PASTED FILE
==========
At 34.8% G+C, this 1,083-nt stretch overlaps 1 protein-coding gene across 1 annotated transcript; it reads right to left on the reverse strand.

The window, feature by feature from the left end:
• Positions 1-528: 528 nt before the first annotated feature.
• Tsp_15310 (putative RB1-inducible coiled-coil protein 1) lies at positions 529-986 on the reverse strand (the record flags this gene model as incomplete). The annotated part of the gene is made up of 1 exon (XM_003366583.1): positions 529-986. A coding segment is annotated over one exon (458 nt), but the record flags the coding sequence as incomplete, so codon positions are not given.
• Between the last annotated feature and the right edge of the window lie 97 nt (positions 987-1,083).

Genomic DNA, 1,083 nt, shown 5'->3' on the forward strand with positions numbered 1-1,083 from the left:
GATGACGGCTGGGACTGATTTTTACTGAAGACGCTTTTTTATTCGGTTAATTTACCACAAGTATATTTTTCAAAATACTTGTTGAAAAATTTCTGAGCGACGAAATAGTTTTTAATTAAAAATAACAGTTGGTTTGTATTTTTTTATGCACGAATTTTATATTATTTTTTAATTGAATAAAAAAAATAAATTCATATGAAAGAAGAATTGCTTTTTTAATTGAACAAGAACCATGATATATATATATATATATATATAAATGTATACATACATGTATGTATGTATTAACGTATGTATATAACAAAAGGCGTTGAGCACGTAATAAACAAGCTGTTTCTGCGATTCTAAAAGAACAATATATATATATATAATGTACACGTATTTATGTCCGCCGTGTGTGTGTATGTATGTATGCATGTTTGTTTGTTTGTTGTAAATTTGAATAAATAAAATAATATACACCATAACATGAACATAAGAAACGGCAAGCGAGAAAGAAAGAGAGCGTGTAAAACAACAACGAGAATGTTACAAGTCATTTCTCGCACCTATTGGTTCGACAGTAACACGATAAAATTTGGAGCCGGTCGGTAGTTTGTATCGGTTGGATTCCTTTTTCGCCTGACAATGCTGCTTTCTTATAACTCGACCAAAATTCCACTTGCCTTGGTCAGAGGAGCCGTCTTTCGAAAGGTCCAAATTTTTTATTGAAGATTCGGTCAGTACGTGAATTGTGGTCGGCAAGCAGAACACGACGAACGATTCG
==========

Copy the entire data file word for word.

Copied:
At 34.8% G+C, this 1,083-nt stretch overlaps 1 protein-coding gene across 1 annotated transcript; it reads right to left on the reverse strand.

The window, feature by feature from the left end:
• Positions 1-528: 528 nt before the first annotated feature.
• Tsp_15310 (putative RB1-inducible coiled-coil protein 1) lies at positions 529-986 on the reverse strand (the record flags this gene model as incomplete). The annotated part of the gene is made up of 1 exon (XM_003366583.1): positions 529-986. A coding segment is annotated over one exon (458 nt), but the record flags the coding sequence as incomplete, so codon positions are not given.
• Between the last annotated feature and the right edge of the window lie 97 nt (positions 987-1,083).

Genomic DNA, 1,083 nt, shown 5'->3' on the forward strand with positions numbered 1-1,083 from the left:
GATGACGGCTGGGACTGATTTTTACTGAAGACGCTTTTTTATTCGGTTAATTTACCACAAGTATATTTTTCAAAATACTTGTTGAAAAATTTCTGAGCGACGAAATAGTTTTTAATTAAAAATAACAGTTGGTTTGTATTTTTTTATGCACGAATTTTATATTATTTTTTAATTGAATAAAAAAAATAAATTCATATGAAAGAAGAATTGCTTTTTTAATTGAACAAGAACCATGATATATATATATATATATATATAAATGTATACATACATGTATGTATGTATTAACGTATGTATATAACAAAAGGCGTTGAGCACGTAATAAACAAGCTGTTTCTGCGATTCTAAAAGAACAATATATATATATATAATGTACACGTATTTATGTCCGCCGTGTGTGTGTATGTATGTATGCATGTTTGTTTGTTTGTTGTAAATTTGAATAAATAAAATAATATACACCATAACATGAACATAAGAAACGGCAAGCGAGAAAGAAAGAGAGCGTGTAAAACAACAACGAGAATGTTACAAGTCATTTCTCGCACCTATTGGTTCGACAGTAACACGATAAAATTTGGAGCCGGTCGGTAGTTTGTATCGGTTGGATTCCTTTTTCGCCTGACAATGCTGCTTTCTTATAACTCGACCAAAATTCCACTTGCCTTGGTCAGAGGAGCCGTCTTTCGAAAGGTCCAAATTTTTTATTGAAGATTCGGTCAGTACGTGAATTGTGGTCGGCAAGCAGAACACGACGAACGATTCG